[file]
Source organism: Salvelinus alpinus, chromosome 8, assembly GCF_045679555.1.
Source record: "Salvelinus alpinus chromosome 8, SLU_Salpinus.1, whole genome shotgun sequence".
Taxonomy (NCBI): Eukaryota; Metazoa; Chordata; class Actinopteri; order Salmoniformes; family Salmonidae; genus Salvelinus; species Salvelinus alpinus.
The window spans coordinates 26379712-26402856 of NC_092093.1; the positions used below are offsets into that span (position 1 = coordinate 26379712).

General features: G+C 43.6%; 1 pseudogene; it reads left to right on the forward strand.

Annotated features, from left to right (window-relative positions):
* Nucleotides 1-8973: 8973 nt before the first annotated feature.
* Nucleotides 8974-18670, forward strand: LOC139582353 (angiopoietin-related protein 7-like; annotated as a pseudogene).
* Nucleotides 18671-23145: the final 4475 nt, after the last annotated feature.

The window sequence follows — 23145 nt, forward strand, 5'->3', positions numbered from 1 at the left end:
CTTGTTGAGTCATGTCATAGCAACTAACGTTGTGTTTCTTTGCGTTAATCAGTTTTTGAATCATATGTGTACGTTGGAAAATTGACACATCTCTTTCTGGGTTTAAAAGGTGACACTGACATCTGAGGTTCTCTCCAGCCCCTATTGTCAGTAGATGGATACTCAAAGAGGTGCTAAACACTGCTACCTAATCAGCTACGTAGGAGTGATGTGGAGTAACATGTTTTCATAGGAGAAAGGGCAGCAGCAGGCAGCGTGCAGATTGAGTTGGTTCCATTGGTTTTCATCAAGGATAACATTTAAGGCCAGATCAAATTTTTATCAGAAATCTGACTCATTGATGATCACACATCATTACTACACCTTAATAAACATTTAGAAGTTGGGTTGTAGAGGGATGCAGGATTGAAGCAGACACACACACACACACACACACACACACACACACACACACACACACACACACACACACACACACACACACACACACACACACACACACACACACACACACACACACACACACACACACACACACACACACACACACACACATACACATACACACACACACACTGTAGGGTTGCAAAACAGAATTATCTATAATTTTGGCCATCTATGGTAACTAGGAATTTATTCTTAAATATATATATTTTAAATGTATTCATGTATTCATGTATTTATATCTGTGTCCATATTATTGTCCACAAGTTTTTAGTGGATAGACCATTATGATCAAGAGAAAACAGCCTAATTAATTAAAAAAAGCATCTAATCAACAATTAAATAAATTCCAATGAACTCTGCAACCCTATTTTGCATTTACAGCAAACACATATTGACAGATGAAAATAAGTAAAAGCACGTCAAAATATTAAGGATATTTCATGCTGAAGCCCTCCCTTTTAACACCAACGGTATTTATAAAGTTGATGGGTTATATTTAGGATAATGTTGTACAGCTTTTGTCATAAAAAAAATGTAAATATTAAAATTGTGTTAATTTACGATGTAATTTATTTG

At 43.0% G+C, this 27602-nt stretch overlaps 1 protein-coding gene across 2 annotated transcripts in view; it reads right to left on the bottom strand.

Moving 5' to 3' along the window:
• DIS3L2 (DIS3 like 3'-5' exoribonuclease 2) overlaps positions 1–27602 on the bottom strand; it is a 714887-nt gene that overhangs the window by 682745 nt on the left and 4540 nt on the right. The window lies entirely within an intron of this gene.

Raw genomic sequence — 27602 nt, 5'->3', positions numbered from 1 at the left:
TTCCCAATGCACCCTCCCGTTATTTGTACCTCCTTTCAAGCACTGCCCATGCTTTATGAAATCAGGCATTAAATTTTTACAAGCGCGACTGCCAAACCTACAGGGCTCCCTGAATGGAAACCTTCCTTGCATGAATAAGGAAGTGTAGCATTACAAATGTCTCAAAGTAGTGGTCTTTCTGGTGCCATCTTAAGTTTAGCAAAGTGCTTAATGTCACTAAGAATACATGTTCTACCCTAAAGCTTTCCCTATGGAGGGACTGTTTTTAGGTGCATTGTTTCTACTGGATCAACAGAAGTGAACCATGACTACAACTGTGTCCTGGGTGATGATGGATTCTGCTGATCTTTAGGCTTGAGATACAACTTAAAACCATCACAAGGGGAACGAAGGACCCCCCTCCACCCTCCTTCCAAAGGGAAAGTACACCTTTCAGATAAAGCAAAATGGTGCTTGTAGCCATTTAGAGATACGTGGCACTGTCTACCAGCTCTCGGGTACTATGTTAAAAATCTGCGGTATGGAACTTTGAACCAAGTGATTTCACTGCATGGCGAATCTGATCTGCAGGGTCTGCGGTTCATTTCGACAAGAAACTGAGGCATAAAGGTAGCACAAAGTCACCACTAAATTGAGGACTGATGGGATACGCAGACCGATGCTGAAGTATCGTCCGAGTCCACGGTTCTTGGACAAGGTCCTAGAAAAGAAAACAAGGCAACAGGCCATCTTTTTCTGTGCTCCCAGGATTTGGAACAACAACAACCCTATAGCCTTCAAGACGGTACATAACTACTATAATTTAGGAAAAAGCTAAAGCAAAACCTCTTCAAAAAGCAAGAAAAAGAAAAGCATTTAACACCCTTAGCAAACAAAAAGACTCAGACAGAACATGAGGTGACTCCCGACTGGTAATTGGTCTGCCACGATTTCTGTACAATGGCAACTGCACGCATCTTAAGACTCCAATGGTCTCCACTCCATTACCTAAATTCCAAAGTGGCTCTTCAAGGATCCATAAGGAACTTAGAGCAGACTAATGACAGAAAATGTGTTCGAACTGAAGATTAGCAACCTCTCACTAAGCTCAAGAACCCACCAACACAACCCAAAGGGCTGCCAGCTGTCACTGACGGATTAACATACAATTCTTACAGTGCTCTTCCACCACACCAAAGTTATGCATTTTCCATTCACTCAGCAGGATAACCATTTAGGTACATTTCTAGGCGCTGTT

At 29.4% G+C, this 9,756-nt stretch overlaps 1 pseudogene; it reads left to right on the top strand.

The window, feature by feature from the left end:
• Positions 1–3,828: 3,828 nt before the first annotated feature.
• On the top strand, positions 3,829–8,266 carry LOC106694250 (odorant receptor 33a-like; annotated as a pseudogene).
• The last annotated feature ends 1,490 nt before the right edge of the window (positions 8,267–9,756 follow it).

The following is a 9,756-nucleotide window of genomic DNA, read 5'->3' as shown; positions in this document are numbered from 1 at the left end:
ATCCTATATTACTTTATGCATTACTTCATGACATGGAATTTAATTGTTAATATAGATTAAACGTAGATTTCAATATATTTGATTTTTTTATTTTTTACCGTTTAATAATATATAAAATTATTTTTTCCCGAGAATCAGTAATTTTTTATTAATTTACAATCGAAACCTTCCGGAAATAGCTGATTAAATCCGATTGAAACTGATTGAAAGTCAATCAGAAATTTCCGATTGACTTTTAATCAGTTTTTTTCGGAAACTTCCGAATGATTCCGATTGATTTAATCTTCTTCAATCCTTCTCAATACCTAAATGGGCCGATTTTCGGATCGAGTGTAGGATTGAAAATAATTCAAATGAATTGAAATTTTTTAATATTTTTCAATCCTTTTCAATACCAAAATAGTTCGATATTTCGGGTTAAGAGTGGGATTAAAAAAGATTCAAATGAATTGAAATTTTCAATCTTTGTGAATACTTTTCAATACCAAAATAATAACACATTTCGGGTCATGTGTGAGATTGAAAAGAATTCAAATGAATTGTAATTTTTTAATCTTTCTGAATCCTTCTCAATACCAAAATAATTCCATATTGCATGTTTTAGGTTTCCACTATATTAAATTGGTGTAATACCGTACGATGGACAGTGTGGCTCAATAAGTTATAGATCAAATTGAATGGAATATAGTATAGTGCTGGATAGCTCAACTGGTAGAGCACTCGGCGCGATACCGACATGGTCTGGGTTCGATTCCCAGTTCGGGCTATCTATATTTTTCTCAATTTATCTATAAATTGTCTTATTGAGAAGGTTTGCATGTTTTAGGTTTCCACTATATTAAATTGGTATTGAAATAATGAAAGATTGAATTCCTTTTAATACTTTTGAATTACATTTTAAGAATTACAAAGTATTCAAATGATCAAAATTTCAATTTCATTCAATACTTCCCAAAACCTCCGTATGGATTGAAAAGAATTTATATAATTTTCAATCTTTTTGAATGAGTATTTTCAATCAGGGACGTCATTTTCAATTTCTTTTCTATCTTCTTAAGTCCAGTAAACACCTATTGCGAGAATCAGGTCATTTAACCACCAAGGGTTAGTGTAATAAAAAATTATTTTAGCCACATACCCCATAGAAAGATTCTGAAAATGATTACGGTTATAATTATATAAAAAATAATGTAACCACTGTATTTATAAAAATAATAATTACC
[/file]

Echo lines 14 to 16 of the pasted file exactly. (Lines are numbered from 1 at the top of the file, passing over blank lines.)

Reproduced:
• DIS3L2 (DIS3 like 3'-5' exoribonuclease 2) overlaps positions 1–27602 on the bottom strand; it is a 714887-nt gene that overhangs the window by 682745 nt on the left and 4540 nt on the right. The window lies entirely within an intron of this gene.

Raw genomic sequence — 27602 nt, 5'->3', positions numbered from 1 at the left:
TTCCCAATGCACCCTCCCGTTATTTGTACCTCCTTTCAAGCACTGCCCATGCTTTATGAAATCAGGCATTAAATTTTTACAAGCGCGACTGCCAAACCTACAGGGCTCCCTGAATGGAAACCTTCCTTGCATGAATAAGGAAGTGTAGCATTACAAATGTCTCAAAGTAGTGGTCTTTCTGGTGCCATCTTAAGTTTAGCAAAGTGCTTAATGTCACTAAGAATACATGTTCTACCCTAAAGCTTTCCCTATGGAGGGACTGTTTTTAGGTGCATTGTTTCTACTGGATCAACAGAAGTGAACCATGACTACAACTGTGTCCTGGGTGATGATGGATTCTGCTGATCTTTAGGCTTGAGATACAACTTAAAACCATCACAAGGGGAACGAAGGACCCCCCTCCACCCTCCTTCCAAAGGGAAAGTACACCTTTCAGATAAAGCAAAATGGTGCTTGTAGCCATTTAGAGATACGTGGCACTGTCTACCAGCTCTCGGGTACTATGTTAAAAATCTGCGGTATGGAACTTTGAACCAAGTGATTTCACTGCATGGCGAATCTGATCTGCAGGGTCTGCGGTTCATTTCGACAAGAAACTGAGGCATAAAGGTAGCACAAAGTCACCACTAAATTGAGGACTGATGGGATACGCAGACCGATGCTGAAGTATCGTCCGAGTCCACGGTTCTTGGACAAGGTCCTAGAAAAGAAAACAAGGCAACAGGCCATCTTTTTCTGTGCTCCCAGGATTTGGAACAACAACAACCCTATAGCCTTCAAGACGGTACATAACTACTATAATTTAGGAAAAAGCTAAAGCAAAACCTCTTCAAAAAGCAAGAAAAAGAAAAGCATTTAACACCCTTAGCAAACAAAAAGACTCAGACAGAACATGAGGTGACTCCCGACTGGTAATTGGTCTGCCACGATTTCTGTACAATGGCAACTGCACGCATCTTAAGACTCCAATGGTCTCCACTCCATTACCTAAATTCCAAAGTGGCTCTTCAAGGATCCATAAGGAACTTAGAGCAGACTAATGACAGAAAATGTGTTCGAACTGAAGATTAGCAACCTCTCACTAAGCTCAAGAACCCACCAACACAACCCAAAGGGCTGCCAGCTGTCACTGACGGATTAACATACAATTCTTACAGTGCTCTTCCACCACACCAAAGTTATGCATTTTCCATTCACTCAGCAGGATAACCATTTAGGTACATTTCTAGGCGCTGTT